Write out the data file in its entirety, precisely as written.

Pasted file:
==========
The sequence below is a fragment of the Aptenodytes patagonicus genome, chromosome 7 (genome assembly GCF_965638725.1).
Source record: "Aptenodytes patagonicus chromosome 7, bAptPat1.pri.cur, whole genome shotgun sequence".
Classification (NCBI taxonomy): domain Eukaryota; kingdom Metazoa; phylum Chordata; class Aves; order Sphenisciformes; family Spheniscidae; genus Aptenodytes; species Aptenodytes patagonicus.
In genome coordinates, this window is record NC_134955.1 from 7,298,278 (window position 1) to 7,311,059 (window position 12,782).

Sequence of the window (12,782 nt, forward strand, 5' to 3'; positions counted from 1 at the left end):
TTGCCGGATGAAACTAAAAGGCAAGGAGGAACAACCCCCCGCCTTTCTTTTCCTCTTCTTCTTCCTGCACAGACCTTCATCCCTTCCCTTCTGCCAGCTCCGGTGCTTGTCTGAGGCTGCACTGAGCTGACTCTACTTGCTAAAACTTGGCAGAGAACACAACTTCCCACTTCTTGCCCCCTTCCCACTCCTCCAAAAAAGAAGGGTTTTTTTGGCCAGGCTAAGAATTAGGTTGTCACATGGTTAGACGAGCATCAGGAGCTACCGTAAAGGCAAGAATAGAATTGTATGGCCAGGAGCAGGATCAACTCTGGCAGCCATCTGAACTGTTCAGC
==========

The sequence below is a fragment of the Aptenodytes patagonicus genome, chromosome 7 (genome assembly GCF_965638725.1).
Source record: "Aptenodytes patagonicus chromosome 7, bAptPat1.pri.cur, whole genome shotgun sequence".
Classification (NCBI taxonomy): domain Eukaryota; kingdom Metazoa; phylum Chordata; class Aves; order Sphenisciformes; family Spheniscidae; genus Aptenodytes; species Aptenodytes patagonicus.
In genome coordinates, this window is record NC_134955.1 from 7,298,278 (window position 1) to 7,311,059 (window position 12,782).

Sequence of the window (12,782 nt, forward strand, 5' to 3'; positions counted from 1 at the left end):
TTGCCGGATGAAACTAAAAGGCAAGGAGGAACAACCCCCCGCCTTTCTTTTCCTCTTCTTCTTCCTGCACAGACCTTCATCCCTTCCCTTCTGCCAGCTCCGGTGCTTGTCTGAGGCTGCACTGAGCTGACTCTACTTGCTAAAACTTGGCAGAGAACACAACTTCCCACTTCTTGCCCCCTTCCCACTCCTCCAAAAAAGAAGGGTTTTTTTGGCCAGGCTAAGAATTAGGTTGTCACATGGTTAGACGAGCATCAGGAGCTACCGTAAAGGCAAGAATAGAATTGTATGGCCAGGAGCAGGATCAACTCTGGCAGCCATCTGAACTGTTCAGC